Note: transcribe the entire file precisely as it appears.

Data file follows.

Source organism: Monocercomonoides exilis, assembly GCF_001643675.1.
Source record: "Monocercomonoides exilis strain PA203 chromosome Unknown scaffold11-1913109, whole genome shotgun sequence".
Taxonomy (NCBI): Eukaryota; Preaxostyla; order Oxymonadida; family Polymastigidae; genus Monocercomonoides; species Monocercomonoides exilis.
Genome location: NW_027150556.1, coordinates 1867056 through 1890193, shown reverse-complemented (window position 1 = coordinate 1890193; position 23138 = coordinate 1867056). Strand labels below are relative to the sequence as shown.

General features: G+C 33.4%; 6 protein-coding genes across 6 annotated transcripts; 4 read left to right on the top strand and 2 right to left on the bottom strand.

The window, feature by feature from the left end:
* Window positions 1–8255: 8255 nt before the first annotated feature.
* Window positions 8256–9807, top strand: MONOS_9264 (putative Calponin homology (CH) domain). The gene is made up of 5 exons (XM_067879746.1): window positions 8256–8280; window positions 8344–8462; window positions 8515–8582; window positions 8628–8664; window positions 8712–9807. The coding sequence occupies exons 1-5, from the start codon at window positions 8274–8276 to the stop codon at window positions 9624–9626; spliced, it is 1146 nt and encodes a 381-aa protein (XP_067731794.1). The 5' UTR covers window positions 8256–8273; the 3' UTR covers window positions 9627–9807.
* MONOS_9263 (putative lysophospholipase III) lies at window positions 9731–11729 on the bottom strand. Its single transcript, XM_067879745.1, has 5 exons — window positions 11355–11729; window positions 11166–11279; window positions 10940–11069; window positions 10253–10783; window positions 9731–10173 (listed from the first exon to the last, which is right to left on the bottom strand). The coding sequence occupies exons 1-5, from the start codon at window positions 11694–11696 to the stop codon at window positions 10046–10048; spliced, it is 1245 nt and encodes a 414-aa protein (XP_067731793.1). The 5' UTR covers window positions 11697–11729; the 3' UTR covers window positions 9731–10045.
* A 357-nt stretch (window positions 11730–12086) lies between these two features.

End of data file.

Source organism: Monocercomonoides exilis, assembly GCF_001643675.1.
Source record: "Monocercomonoides exilis strain PA203 chromosome Unknown scaffold11-1913109, whole genome shotgun sequence".
Taxonomy (NCBI): Eukaryota; Preaxostyla; order Oxymonadida; family Polymastigidae; genus Monocercomonoides; species Monocercomonoides exilis.
Genome location: NW_027150556.1, coordinates 1867056 through 1890193, shown reverse-complemented (window position 1 = coordinate 1890193; position 23138 = coordinate 1867056). Strand labels below are relative to the sequence as shown.

General features: G+C 33.4%; 6 protein-coding genes across 6 annotated transcripts; 4 read left to right on the top strand and 2 right to left on the bottom strand.

The window, feature by feature from the left end:
* Window positions 1–8255: 8255 nt before the first annotated feature.
* Window positions 8256–9807, top strand: MONOS_9264 (putative Calponin homology (CH) domain). The gene is made up of 5 exons (XM_067879746.1): window positions 8256–8280; window positions 8344–8462; window positions 8515–8582; window positions 8628–8664; window positions 8712–9807. The coding sequence occupies exons 1-5, from the start codon at window positions 8274–8276 to the stop codon at window positions 9624–9626; spliced, it is 1146 nt and encodes a 381-aa protein (XP_067731794.1). The 5' UTR covers window positions 8256–8273; the 3' UTR covers window positions 9627–9807.
* MONOS_9263 (putative lysophospholipase III) lies at window positions 9731–11729 on the bottom strand. Its single transcript, XM_067879745.1, has 5 exons — window positions 11355–11729; window positions 11166–11279; window positions 10940–11069; window positions 10253–10783; window positions 9731–10173 (listed from the first exon to the last, which is right to left on the bottom strand). The coding sequence occupies exons 1-5, from the start codon at window positions 11694–11696 to the stop codon at window positions 10046–10048; spliced, it is 1245 nt and encodes a 414-aa protein (XP_067731793.1). The 5' UTR covers window positions 11697–11729; the 3' UTR covers window positions 9731–10045.
* A 357-nt stretch (window positions 11730–12086) lies between these two features.